Athletic facilities[edit]

Eight basketball and two tennis courts

The Loyola Schools (College) Covered Courts have seven regulation-sized basketball courts with concrete-floors convertible to futsal, a volleyball court, an exercise gym, showers, and a swimming pool used for classes and varsity practice and team meets. The same complex contains tennis courts, the offices of the physical education department, and a shooting range used by the rifle and pistol varsity team, the first of its kind in the Philippines. Across Father Masterson Drive are a squash court and the Moro Lorenzo and Ocampo varsity soccer fields, which host the UAAP soccer tournament. Beyond the soccer fields is the Blue Eagle Gym. The softball field is located along University Avenue in front of the new Rizal Library building and Leong Hall.

Students[edit]

The Ateneo is blessed with robust student organizations, with almost 80% of the students participating. Worth mentioning also are the rights granted to all students by a "Magna Carta" dealing with academics, access to information, freedom of expression, participation in school policy-making, organization, security, and due process (especially in disciplinary proceedings). The Loyola Schools' student council, the Sanggunian ng mga Mag-aaral ng mga Paaralang Loyola ng Ateneo de Manila, has a history of active and committed social involvement, but has become more moderate in its stance in recent years.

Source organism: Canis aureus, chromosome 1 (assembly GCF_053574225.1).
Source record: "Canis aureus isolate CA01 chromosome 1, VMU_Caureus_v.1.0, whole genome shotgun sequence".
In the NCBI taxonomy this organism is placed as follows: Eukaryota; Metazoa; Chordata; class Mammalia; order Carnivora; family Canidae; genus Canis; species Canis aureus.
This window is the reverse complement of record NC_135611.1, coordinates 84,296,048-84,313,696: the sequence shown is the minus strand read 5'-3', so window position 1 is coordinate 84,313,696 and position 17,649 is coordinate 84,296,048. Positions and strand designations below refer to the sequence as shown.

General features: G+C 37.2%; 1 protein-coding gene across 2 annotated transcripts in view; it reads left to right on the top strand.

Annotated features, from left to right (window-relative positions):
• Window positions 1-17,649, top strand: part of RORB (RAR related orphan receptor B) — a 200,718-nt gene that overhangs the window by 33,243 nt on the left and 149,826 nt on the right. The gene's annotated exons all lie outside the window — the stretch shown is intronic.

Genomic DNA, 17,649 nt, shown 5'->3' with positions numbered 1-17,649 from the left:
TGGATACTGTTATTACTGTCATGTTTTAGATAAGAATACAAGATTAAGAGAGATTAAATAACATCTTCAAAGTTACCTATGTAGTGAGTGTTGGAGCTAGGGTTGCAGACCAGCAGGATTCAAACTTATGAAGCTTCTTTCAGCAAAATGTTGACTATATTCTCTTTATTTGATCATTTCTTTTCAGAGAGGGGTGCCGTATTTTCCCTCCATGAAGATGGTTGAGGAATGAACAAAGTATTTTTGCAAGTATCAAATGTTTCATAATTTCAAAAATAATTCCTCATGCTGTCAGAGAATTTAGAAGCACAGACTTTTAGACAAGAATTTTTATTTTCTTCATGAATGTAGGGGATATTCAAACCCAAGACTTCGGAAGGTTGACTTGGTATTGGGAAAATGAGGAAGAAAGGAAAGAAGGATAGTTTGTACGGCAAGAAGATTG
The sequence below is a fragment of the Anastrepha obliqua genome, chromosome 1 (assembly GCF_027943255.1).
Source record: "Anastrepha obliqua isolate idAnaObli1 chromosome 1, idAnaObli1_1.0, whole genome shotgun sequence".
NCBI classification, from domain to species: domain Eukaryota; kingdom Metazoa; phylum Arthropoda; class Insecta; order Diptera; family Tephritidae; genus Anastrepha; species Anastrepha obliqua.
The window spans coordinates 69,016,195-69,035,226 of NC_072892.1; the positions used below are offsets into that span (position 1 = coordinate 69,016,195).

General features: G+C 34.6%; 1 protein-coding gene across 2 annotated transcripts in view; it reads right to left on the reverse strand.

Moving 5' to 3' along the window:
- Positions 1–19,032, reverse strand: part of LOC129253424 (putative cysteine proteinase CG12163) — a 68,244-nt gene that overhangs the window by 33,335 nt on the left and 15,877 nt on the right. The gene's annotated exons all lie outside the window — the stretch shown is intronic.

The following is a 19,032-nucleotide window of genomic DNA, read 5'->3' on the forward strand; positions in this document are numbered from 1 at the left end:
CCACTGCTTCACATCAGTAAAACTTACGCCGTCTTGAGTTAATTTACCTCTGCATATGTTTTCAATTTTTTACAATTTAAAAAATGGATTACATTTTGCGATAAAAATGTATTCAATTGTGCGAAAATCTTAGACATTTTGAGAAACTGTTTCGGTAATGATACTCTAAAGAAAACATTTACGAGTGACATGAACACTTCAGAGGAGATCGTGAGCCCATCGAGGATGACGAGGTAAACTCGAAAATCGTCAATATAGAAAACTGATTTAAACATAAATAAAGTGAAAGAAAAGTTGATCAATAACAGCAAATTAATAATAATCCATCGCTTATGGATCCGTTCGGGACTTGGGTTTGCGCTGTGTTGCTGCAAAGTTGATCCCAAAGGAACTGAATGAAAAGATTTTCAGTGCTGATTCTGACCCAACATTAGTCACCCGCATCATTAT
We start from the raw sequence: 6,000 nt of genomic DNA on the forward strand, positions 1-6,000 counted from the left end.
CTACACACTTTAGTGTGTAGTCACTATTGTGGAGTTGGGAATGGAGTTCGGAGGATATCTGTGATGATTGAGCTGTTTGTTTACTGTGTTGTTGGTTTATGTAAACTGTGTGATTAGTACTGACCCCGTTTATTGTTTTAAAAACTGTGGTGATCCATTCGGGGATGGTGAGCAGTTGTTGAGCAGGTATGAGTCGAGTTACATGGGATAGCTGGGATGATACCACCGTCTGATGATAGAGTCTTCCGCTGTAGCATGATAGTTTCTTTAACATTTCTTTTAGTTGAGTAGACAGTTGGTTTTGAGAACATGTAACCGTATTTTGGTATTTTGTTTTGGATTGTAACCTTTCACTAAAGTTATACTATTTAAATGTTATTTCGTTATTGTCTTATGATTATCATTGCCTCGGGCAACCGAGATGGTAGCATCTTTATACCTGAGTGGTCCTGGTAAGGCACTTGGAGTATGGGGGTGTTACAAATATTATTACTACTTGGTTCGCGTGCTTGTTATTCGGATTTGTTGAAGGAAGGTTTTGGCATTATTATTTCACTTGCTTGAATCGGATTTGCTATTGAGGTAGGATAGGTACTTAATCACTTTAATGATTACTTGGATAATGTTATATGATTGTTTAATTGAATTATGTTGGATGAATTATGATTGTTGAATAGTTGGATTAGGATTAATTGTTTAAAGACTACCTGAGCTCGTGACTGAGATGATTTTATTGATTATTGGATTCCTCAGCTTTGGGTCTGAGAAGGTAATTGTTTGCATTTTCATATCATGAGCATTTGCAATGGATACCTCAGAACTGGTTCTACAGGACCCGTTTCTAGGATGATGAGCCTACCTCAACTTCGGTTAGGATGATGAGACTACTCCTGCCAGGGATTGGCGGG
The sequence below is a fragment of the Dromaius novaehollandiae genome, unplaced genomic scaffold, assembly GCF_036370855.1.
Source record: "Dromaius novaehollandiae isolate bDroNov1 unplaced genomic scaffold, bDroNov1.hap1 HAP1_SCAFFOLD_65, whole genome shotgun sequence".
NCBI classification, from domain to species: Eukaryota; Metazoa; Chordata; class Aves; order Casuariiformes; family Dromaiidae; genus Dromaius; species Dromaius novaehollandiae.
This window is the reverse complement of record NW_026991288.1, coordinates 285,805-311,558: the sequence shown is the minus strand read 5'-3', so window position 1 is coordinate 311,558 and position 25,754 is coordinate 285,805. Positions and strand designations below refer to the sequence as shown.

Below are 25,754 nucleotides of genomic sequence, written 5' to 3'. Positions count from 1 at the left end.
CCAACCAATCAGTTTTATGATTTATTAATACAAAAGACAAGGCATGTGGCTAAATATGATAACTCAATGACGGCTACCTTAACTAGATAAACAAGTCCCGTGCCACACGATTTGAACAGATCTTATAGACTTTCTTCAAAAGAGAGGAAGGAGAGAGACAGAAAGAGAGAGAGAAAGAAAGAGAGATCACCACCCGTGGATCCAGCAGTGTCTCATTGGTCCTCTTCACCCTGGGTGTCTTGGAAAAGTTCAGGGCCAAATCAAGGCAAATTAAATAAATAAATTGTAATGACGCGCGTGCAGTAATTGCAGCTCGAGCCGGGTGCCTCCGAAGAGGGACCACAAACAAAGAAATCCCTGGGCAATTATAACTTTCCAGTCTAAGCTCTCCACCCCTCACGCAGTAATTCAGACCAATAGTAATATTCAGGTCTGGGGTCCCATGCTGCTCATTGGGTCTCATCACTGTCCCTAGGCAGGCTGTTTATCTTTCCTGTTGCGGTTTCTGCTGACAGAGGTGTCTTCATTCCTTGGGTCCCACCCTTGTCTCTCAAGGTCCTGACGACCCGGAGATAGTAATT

Council of Organizations of the Ateneo[edit]

Environmental initiatives[edit]

The Loyola Schools work together at environmental impact reduction through the Ateneo Environmental Management Coalition, a consortium of student organizations, administrative units, academic departments, and external partners fostering environmental sustainability. A diversity of approaches is available to the coalition in fostering green efforts, combining the scientific and the systemic for greater impact and community participation. While the main focus has been on water and energy resource management, green architecture is incorporated into new buildings on campus and student lifestyles are impacted through campaigns and participative exercises.

Image gallery[edit]

References[edit]

  1. ^ Ateneo de Manila University
  2. ^ Ateneo de Manila University
  3. ^ 2006 Ateneo de Manila University President's Report.
  4. ^ Services

External links[edit]